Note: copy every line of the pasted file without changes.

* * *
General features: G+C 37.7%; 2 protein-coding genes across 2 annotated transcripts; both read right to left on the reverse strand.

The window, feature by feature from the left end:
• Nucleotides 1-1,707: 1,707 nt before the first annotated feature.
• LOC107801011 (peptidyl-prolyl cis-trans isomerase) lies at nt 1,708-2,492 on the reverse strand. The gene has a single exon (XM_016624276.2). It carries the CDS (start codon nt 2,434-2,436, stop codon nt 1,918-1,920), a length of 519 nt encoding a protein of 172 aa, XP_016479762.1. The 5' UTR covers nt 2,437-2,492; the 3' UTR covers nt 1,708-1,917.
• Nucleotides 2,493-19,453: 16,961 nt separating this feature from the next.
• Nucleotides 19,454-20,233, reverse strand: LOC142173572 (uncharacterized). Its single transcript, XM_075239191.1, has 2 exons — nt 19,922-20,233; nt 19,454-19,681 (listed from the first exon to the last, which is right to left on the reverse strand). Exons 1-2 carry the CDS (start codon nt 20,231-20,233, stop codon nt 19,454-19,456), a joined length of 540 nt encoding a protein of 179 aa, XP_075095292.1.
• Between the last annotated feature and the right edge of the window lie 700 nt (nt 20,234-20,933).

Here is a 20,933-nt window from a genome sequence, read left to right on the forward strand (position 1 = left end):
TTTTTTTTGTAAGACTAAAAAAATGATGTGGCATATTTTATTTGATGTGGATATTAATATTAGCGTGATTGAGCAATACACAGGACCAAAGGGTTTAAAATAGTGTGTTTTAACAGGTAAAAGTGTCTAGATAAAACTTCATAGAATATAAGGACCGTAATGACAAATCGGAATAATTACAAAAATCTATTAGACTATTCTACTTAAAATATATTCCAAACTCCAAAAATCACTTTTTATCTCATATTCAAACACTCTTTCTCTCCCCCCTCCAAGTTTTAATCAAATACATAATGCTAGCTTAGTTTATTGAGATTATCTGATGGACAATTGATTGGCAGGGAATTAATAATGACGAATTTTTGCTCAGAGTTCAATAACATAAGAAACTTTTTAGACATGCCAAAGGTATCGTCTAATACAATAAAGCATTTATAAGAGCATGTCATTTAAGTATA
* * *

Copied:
General features: G+C 37.7%; 2 protein-coding genes across 2 annotated transcripts; both read right to left on the reverse strand.

The window, feature by feature from the left end:
• Nucleotides 1-1,707: 1,707 nt before the first annotated feature.
• LOC107801011 (peptidyl-prolyl cis-trans isomerase) lies at nt 1,708-2,492 on the reverse strand. The gene has a single exon (XM_016624276.2). It carries the CDS (start codon nt 2,434-2,436, stop codon nt 1,918-1,920), a length of 519 nt encoding a protein of 172 aa, XP_016479762.1. The 5' UTR covers nt 2,437-2,492; the 3' UTR covers nt 1,708-1,917.
• Nucleotides 2,493-19,453: 16,961 nt separating this feature from the next.
• Nucleotides 19,454-20,233, reverse strand: LOC142173572 (uncharacterized). Its single transcript, XM_075239191.1, has 2 exons — nt 19,922-20,233; nt 19,454-19,681 (listed from the first exon to the last, which is right to left on the reverse strand). Exons 1-2 carry the CDS (start codon nt 20,231-20,233, stop codon nt 19,454-19,456), a joined length of 540 nt encoding a protein of 179 aa, XP_075095292.1.
• Between the last annotated feature and the right edge of the window lie 700 nt (nt 20,234-20,933).

Here is a 20,933-nt window from a genome sequence, read left to right on the forward strand (position 1 = left end):
TTTTTTTTGTAAGACTAAAAAAATGATGTGGCATATTTTATTTGATGTGGATATTAATATTAGCGTGATTGAGCAATACACAGGACCAAAGGGTTTAAAATAGTGTGTTTTAACAGGTAAAAGTGTCTAGATAAAACTTCATAGAATATAAGGACCGTAATGACAAATCGGAATAATTACAAAAATCTATTAGACTATTCTACTTAAAATATATTCCAAACTCCAAAAATCACTTTTTATCTCATATTCAAACACTCTTTCTCTCCCCCCTCCAAGTTTTAATCAAATACATAATGCTAGCTTAGTTTATTGAGATTATCTGATGGACAATTGATTGGCAGGGAATTAATAATGACGAATTTTTGCTCAGAGTTCAATAACATAAGAAACTTTTTAGACATGCCAAAGGTATCGTCTAATACAATAAAGCATTTATAAGAGCATGTCATTTAAGTATA